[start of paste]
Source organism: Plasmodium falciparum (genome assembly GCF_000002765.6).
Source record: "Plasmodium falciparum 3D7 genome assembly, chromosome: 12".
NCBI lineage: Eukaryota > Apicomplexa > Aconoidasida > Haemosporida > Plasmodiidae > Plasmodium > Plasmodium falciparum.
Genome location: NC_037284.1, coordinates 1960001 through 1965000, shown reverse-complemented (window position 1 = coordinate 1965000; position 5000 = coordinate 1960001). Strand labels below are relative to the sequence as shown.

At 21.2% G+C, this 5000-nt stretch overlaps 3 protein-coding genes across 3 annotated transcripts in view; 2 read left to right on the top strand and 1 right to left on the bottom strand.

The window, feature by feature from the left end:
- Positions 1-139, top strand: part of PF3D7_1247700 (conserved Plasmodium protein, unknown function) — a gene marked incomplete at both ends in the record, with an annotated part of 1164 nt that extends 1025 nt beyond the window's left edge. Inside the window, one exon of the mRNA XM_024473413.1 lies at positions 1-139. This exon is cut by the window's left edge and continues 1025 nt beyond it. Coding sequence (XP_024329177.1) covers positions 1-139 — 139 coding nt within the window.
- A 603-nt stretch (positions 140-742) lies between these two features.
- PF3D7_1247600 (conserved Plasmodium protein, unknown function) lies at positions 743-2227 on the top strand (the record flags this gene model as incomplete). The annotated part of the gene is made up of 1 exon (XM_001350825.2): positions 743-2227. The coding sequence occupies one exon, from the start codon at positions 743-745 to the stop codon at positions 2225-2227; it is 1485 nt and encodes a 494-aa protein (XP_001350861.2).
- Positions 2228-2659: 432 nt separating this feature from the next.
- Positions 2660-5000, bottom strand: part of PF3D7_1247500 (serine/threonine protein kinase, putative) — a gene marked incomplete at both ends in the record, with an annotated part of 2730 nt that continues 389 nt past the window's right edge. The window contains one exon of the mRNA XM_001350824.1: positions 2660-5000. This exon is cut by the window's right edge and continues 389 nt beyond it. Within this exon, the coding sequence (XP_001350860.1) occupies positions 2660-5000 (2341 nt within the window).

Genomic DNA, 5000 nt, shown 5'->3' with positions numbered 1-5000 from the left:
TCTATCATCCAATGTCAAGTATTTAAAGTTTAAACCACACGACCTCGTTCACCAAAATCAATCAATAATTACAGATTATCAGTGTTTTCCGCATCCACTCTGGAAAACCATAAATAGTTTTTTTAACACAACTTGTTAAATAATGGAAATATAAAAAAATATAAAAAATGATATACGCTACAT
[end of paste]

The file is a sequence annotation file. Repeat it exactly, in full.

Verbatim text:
Source organism: Plasmodium falciparum (genome assembly GCF_000002765.6).
Source record: "Plasmodium falciparum 3D7 genome assembly, chromosome: 12".
NCBI lineage: Eukaryota > Apicomplexa > Aconoidasida > Haemosporida > Plasmodiidae > Plasmodium > Plasmodium falciparum.
Genome location: NC_037284.1, coordinates 1960001 through 1965000, shown reverse-complemented (window position 1 = coordinate 1965000; position 5000 = coordinate 1960001). Strand labels below are relative to the sequence as shown.

At 21.2% G+C, this 5000-nt stretch overlaps 3 protein-coding genes across 3 annotated transcripts in view; 2 read left to right on the top strand and 1 right to left on the bottom strand.

The window, feature by feature from the left end:
- Positions 1-139, top strand: part of PF3D7_1247700 (conserved Plasmodium protein, unknown function) — a gene marked incomplete at both ends in the record, with an annotated part of 1164 nt that extends 1025 nt beyond the window's left edge. Inside the window, one exon of the mRNA XM_024473413.1 lies at positions 1-139. This exon is cut by the window's left edge and continues 1025 nt beyond it. Coding sequence (XP_024329177.1) covers positions 1-139 — 139 coding nt within the window.
- A 603-nt stretch (positions 140-742) lies between these two features.
- PF3D7_1247600 (conserved Plasmodium protein, unknown function) lies at positions 743-2227 on the top strand (the record flags this gene model as incomplete). The annotated part of the gene is made up of 1 exon (XM_001350825.2): positions 743-2227. The coding sequence occupies one exon, from the start codon at positions 743-745 to the stop codon at positions 2225-2227; it is 1485 nt and encodes a 494-aa protein (XP_001350861.2).
- Positions 2228-2659: 432 nt separating this feature from the next.
- Positions 2660-5000, bottom strand: part of PF3D7_1247500 (serine/threonine protein kinase, putative) — a gene marked incomplete at both ends in the record, with an annotated part of 2730 nt that continues 389 nt past the window's right edge. The window contains one exon of the mRNA XM_001350824.1: positions 2660-5000. This exon is cut by the window's right edge and continues 389 nt beyond it. Within this exon, the coding sequence (XP_001350860.1) occupies positions 2660-5000 (2341 nt within the window).

Genomic DNA, 5000 nt, shown 5'->3' with positions numbered 1-5000 from the left:
TCTATCATCCAATGTCAAGTATTTAAAGTTTAAACCACACGACCTCGTTCACCAAAATCAATCAATAATTACAGATTATCAGTGTTTTCCGCATCCACTCTGGAAAACCATAAATAGTTTTTTTAACACAACTTGTTAAATAATGGAAATATAAAAAAATATAAAAAATGATATACGCTACAT